Machine Learning and Fraud Prevention

By: Martín Rago

The current generation has the rare privilege of living through the biggest change in human history in the world of work, here and now: the industrial revolution based on Machine Learning technology. This is the ability of computers to learn to perform really complex tasks, through algorithms and the enormous processing power available.

The exponential advance that is occurring is because computers are not programmed to perform tasks, but to learn how to perform them, usually using historical information. That is the paradigm shift.

The adoption of this technology has led to huge improvements in a number of areas: in diagnostic imaging for the detection of diseases or the identification of heart problems; in transport with self-driving cars and trucks; in law firms where algorithms learn based on historical information composed of all laws, all jurisprudence of all cases and court rulings, together with all the results of the expert opinions carried out in order to design the best defence strategy; in the retail industry, algorithms propose products of interest to the consumer based on the purchases of other people with similar tastes; in leisure activities and social networks to capture the individual's attention most of the time; among many others.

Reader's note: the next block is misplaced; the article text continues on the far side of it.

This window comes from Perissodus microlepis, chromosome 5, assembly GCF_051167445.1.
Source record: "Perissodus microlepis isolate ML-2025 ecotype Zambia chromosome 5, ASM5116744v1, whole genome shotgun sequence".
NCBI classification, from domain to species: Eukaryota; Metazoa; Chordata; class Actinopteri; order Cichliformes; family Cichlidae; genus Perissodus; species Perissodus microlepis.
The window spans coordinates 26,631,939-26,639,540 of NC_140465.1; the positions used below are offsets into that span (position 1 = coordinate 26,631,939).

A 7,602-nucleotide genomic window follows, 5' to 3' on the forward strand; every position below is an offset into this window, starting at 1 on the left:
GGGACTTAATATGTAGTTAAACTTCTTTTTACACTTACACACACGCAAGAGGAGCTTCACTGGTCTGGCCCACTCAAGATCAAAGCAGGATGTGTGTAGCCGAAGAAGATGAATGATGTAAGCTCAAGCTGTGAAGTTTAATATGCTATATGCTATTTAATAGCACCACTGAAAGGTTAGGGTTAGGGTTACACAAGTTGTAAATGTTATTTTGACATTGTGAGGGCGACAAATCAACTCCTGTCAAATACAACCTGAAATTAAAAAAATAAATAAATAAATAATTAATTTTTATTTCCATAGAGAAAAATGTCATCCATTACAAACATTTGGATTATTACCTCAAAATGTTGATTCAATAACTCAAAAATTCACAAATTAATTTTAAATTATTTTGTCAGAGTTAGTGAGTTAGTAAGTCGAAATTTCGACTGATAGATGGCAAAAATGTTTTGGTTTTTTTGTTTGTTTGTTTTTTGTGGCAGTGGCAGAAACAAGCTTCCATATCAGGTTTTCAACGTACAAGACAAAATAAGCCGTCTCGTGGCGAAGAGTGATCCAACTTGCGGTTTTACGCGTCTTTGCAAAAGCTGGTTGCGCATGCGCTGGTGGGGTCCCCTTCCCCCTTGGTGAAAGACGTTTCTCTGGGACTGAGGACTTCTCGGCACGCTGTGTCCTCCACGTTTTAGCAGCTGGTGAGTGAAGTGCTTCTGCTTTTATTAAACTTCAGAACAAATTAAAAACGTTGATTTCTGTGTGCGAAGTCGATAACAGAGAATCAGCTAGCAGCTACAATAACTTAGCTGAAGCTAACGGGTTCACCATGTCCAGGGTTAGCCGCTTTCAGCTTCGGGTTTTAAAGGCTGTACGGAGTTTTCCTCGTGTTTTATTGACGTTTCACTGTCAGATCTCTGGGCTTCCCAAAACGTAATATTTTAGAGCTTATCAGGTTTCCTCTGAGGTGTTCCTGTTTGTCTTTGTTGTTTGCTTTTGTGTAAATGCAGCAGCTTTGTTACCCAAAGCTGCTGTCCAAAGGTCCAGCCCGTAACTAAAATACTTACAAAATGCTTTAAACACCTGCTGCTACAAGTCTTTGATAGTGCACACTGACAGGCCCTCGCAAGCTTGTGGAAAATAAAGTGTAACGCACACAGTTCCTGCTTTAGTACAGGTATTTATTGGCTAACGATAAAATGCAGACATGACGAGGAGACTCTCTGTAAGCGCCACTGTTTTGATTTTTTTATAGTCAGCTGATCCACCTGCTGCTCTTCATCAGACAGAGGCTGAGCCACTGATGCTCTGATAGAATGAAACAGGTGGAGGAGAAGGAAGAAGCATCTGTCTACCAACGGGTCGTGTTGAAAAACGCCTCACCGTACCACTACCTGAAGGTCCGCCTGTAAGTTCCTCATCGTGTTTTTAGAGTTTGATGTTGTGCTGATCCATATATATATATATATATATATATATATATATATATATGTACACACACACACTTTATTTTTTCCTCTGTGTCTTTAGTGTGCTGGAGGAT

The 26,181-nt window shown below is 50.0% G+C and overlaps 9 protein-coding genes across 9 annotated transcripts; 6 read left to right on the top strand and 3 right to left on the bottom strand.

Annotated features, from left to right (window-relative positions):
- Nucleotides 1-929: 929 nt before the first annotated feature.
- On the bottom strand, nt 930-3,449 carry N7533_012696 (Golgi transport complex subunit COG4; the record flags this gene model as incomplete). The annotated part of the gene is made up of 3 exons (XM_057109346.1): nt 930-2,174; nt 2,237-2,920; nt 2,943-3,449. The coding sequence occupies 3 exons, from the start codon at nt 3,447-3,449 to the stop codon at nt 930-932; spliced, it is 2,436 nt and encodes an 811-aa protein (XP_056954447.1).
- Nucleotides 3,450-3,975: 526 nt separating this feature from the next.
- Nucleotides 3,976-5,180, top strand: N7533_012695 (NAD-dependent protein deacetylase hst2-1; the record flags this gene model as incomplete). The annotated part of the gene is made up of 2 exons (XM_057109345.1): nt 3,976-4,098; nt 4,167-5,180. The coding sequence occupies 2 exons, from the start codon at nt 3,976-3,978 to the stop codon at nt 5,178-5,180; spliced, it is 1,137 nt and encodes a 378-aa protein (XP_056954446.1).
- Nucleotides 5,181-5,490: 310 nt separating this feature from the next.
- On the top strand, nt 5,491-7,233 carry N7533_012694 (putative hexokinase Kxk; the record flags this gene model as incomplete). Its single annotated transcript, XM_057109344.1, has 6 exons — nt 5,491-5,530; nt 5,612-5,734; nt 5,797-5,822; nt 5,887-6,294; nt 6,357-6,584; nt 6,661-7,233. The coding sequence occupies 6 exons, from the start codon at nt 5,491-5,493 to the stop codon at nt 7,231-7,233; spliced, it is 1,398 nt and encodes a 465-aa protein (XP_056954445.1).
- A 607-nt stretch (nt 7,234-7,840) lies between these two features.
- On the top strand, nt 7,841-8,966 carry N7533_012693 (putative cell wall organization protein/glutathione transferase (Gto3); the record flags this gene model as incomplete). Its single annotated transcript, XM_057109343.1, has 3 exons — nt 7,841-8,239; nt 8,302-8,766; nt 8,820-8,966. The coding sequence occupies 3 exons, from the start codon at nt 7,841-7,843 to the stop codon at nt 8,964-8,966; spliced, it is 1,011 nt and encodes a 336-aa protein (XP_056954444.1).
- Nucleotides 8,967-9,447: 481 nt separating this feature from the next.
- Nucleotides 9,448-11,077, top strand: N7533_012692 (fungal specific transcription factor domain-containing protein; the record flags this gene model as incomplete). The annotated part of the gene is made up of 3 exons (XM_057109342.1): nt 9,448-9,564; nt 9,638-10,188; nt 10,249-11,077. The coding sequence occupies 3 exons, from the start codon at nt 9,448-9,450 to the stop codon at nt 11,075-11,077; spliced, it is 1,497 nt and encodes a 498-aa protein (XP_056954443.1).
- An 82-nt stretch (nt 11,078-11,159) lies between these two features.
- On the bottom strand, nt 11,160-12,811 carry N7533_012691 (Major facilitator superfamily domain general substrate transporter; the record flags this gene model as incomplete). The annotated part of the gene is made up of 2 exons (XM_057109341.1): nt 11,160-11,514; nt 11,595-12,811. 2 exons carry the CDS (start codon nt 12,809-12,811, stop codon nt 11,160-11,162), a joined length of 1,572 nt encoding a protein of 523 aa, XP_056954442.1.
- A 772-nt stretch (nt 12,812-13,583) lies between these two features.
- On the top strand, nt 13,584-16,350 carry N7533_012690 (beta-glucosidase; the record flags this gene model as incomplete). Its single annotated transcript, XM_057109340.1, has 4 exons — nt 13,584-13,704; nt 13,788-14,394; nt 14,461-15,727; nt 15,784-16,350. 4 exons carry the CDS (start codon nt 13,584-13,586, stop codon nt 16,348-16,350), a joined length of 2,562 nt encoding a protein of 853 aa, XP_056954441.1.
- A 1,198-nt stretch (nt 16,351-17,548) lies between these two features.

Machine learning technologies also have a use in fraud prevention with a huge economic value contribution; and analysts face the challenge of becoming good stewards of it to have the best hybrid team of humans and machines. Incorporating machine learning is like having Lionel Messi on the fraud prevention team.

Algorithms can learn to discern what small details and characteristics make a transaction fraudulent. They use historical information from millions of transactions and thousands of variables to achieve the best results in the level of detection and false positive ratio.

On the other hand, this world of enormous advances has started a race among financial institutions for who becomes the leader in the age of digitisation. Open institutions, digital linking, and omni-channeling have opened a door to new opportunities for fraudsters, who nefariously take advantage of technological advances.

Monitor Plus® uses machine learning based on deep learning and the XGBoost and LightGBM algorithms to jointly meet the necessary security and customer experience requirements. This solution meets today's needs, has the flexibility needed for the channels and products of the future, and contains rules-based technology to incorporate new fraud typologies not foreseen during training. In addition, it makes use of communications, incorporating the customer as part of risk management through two-way messaging.